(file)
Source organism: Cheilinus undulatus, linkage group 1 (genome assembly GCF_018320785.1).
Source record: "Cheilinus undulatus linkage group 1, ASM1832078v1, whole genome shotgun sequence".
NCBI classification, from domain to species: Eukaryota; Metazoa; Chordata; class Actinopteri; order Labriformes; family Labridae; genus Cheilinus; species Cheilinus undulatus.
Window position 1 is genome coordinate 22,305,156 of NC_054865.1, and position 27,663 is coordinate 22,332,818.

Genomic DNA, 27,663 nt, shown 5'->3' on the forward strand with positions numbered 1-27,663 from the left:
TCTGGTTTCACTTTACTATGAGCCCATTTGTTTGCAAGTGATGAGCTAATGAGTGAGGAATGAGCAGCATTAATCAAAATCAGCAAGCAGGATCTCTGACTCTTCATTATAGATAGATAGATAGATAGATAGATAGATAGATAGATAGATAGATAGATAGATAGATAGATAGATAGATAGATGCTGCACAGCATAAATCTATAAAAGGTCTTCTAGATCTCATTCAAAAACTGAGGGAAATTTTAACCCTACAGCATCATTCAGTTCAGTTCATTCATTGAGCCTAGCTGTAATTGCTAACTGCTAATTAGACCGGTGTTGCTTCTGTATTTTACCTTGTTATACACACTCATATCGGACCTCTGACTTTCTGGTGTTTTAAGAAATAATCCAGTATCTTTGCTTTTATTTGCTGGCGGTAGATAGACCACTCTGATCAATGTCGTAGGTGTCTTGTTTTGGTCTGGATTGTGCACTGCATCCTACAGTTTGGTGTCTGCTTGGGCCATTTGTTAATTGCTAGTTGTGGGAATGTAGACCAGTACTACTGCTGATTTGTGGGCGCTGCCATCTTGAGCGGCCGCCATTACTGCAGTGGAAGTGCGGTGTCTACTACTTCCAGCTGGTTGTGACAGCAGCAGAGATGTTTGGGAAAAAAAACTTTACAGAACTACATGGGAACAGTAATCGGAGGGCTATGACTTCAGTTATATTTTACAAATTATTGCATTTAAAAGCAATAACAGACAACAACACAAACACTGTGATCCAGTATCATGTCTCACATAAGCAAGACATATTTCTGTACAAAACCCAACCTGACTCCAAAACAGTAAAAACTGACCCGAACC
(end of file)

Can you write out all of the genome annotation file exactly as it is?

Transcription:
Source organism: Cheilinus undulatus, linkage group 1 (genome assembly GCF_018320785.1).
Source record: "Cheilinus undulatus linkage group 1, ASM1832078v1, whole genome shotgun sequence".
NCBI classification, from domain to species: Eukaryota; Metazoa; Chordata; class Actinopteri; order Labriformes; family Labridae; genus Cheilinus; species Cheilinus undulatus.
Window position 1 is genome coordinate 22,305,156 of NC_054865.1, and position 27,663 is coordinate 22,332,818.

Genomic DNA, 27,663 nt, shown 5'->3' on the forward strand with positions numbered 1-27,663 from the left:
TCTGGTTTCACTTTACTATGAGCCCATTTGTTTGCAAGTGATGAGCTAATGAGTGAGGAATGAGCAGCATTAATCAAAATCAGCAAGCAGGATCTCTGACTCTTCATTATAGATAGATAGATAGATAGATAGATAGATAGATAGATAGATAGATAGATAGATAGATAGATAGATAGATAGATGCTGCACAGCATAAATCTATAAAAGGTCTTCTAGATCTCATTCAAAAACTGAGGGAAATTTTAACCCTACAGCATCATTCAGTTCAGTTCATTCATTGAGCCTAGCTGTAATTGCTAACTGCTAATTAGACCGGTGTTGCTTCTGTATTTTACCTTGTTATACACACTCATATCGGACCTCTGACTTTCTGGTGTTTTAAGAAATAATCCAGTATCTTTGCTTTTATTTGCTGGCGGTAGATAGACCACTCTGATCAATGTCGTAGGTGTCTTGTTTTGGTCTGGATTGTGCACTGCATCCTACAGTTTGGTGTCTGCTTGGGCCATTTGTTAATTGCTAGTTGTGGGAATGTAGACCAGTACTACTGCTGATTTGTGGGCGCTGCCATCTTGAGCGGCCGCCATTACTGCAGTGGAAGTGCGGTGTCTACTACTTCCAGCTGGTTGTGACAGCAGCAGAGATGTTTGGGAAAAAAAACTTTACAGAACTACATGGGAACAGTAATCGGAGGGCTATGACTTCAGTTATATTTTACAAATTATTGCATTTAAAAGCAATAACAGACAACAACACAAACACTGTGATCCAGTATCATGTCTCACATAAGCAAGACATATTTCTGTACAAAACCCAACCTGACTCCAAAACAGTAAAAACTGACCCGAACC